What about Prophecy and Tongues Today?

By Richard B. Gaffin, Jr. - Posted at OPC.org/New Horizons:

The Westminster Confession of Faith, insisting that Scripture is sufficient in our day, holds that "those former ways of God's revealing his will unto his people" have "now ceased" (1.1). We who adhere to that doctrine are thus often called "cessationists." That label carries a lot of baggage. By itself, it's negative. In current debates about the gifts of the Holy Spirit, it suggests what one is against. At the outset, then, we need to correct certain misconceptions about "cessationism."

We do not assert that God's Spirit is no longer actively working in dynamic and dramatic ways. We earnestly believe that he is. What, for instance, can be more powerful and impressive—even miraculous!—than the 180-degree reversal that occurs when the Spirit transforms those dead in their sins into those alive for good works? This involves nothing less than a work of resurrection, of (re-)creation (Eph. 2:1-10). This is awesome indeed!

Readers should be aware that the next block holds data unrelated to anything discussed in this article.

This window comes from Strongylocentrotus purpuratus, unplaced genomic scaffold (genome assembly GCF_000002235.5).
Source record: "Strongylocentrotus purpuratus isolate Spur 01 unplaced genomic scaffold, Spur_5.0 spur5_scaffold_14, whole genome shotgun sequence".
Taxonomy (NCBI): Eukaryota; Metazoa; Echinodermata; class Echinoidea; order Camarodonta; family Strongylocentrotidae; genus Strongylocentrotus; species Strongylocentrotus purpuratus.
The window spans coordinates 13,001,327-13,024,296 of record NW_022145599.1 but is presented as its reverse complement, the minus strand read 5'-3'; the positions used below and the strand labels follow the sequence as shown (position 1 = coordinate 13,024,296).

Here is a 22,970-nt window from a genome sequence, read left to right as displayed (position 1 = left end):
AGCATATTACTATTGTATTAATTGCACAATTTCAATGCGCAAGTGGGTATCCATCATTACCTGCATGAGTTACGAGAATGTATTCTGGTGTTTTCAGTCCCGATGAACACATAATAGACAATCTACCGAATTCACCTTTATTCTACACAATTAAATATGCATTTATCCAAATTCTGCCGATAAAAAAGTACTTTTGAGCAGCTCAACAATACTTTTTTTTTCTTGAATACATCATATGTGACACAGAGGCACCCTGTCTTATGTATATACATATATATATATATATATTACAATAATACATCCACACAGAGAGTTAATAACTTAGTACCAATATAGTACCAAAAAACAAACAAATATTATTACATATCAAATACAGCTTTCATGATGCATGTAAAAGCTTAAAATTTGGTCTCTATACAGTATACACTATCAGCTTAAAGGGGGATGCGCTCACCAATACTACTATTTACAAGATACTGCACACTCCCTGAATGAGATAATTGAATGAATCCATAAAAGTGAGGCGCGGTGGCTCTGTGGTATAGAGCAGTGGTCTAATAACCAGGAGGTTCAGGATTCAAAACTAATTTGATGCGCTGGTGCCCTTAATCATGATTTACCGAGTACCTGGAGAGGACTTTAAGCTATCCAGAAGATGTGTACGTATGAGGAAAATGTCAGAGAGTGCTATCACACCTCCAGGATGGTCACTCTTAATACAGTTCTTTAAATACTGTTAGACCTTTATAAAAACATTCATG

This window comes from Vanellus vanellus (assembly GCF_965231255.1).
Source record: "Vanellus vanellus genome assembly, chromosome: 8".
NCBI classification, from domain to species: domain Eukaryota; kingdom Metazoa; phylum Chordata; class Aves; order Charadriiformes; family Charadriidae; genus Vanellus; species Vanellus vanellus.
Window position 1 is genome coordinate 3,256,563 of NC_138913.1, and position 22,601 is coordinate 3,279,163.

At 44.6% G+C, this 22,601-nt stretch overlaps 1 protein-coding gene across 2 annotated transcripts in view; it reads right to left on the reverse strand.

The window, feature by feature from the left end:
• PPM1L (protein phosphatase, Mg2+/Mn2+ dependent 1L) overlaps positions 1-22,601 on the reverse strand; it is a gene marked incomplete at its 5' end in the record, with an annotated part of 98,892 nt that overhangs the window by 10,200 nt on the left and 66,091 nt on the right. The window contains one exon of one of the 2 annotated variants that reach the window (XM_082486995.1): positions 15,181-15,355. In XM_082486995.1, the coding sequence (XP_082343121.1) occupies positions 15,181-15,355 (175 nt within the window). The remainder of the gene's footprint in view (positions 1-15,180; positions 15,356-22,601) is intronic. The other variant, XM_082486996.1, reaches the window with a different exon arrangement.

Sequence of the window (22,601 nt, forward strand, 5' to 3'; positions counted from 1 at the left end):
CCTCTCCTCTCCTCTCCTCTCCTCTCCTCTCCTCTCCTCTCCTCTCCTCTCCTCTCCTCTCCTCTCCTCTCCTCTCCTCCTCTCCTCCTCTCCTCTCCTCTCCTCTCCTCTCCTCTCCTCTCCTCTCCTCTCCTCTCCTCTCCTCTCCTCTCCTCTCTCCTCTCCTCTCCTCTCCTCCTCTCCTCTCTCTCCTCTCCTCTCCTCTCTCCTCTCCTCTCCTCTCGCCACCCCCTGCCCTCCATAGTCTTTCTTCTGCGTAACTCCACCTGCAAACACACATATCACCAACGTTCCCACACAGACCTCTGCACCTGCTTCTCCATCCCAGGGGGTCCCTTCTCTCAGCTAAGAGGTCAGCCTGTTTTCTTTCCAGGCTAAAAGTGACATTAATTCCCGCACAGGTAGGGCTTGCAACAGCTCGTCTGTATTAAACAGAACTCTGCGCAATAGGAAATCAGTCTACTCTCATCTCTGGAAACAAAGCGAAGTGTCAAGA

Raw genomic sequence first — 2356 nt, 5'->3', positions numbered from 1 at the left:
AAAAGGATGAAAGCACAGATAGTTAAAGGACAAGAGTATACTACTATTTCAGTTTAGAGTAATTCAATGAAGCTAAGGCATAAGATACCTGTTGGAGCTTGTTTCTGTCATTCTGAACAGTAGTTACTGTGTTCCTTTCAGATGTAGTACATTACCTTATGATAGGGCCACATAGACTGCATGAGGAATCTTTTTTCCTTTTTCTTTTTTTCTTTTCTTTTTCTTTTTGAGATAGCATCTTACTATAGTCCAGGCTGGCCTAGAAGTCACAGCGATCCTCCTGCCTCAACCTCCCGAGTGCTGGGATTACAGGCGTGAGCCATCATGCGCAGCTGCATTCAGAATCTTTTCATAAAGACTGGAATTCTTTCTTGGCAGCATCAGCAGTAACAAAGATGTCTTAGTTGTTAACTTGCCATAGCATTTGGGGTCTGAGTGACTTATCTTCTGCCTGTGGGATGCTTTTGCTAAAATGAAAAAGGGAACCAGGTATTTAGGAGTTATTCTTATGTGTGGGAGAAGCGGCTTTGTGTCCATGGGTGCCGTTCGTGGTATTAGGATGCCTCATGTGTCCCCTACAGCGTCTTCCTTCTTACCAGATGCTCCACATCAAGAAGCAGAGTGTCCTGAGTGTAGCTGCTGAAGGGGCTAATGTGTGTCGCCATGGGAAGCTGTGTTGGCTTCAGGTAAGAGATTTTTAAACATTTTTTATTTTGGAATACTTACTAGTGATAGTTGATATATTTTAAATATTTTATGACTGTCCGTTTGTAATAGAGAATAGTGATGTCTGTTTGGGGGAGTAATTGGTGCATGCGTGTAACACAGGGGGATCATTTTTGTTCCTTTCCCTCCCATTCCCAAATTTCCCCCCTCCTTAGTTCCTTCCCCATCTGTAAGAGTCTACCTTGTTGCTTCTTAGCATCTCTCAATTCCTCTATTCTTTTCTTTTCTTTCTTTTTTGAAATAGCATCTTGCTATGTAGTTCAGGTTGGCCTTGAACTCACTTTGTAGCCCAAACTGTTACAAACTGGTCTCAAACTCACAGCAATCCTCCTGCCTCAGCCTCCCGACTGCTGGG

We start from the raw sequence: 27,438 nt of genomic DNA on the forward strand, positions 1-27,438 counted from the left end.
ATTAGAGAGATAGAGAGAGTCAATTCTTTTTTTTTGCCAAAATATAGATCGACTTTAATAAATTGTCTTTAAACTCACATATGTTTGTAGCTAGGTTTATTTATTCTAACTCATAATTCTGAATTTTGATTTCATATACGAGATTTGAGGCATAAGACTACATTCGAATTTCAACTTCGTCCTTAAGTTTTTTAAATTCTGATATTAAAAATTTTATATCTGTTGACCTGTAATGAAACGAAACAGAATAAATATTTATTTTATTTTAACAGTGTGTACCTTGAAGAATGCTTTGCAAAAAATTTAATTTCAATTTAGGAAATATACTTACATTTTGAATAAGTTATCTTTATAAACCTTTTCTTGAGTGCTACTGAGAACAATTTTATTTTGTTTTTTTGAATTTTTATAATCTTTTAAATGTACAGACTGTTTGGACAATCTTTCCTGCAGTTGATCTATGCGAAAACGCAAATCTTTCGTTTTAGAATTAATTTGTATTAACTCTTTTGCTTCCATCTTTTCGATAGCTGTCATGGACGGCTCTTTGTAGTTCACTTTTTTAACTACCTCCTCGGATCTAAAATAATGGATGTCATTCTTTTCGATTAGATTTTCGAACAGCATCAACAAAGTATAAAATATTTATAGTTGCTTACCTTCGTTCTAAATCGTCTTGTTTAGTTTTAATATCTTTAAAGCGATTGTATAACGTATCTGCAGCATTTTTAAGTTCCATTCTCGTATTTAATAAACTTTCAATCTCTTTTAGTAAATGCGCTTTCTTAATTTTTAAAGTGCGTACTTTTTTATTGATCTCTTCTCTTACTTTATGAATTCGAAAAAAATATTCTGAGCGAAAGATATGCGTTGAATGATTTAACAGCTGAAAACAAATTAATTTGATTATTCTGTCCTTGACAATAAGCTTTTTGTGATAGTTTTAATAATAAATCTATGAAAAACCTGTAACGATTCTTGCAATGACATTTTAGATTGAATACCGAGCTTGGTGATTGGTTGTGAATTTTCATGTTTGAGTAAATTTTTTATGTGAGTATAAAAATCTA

Nor do we believe that all spiritual gifts have ceased and are no longer present in the church. At issue is the cessation of a limited number of such gifts. The continuation of the large remainder is not in dispute.

People sometimes tell me, "You're putting the Holy Spirit in a box." At least two responses come to mind. First, I do take this charge to heart. It is by no means an imaginary danger that we might unduly limit our expectations of the Spirit's work by our theologizing. We must always remember the incalculability factor that Jesus notes in John 3:8 (the Spirit is like an unpredictable wind). Any sound doctrine of the Spirit's work will be content with an unaccounted-for remainder, an area of mystery.

Secondly, however, as I will try to show, the Holy Spirit himself, "speaking in the Scripture" (Westminster Confession of Faith, 1.10), puts his activity "in a box," if you will—a box of his own sovereign making. The Bible knows nothing of a pure whimsy of the Spirit. The Spirit is indeed the Spirit of ardor, but he is also, and no less, the Spirit of order (1 Cor. 14:33, 40). It's striking that Scripture particularly stresses order in a discussion of spiritual gifts! A perennial challenge to the church is to seek this ordered ardor—or, if you prefer, this ardor-infused order of the Spirit.

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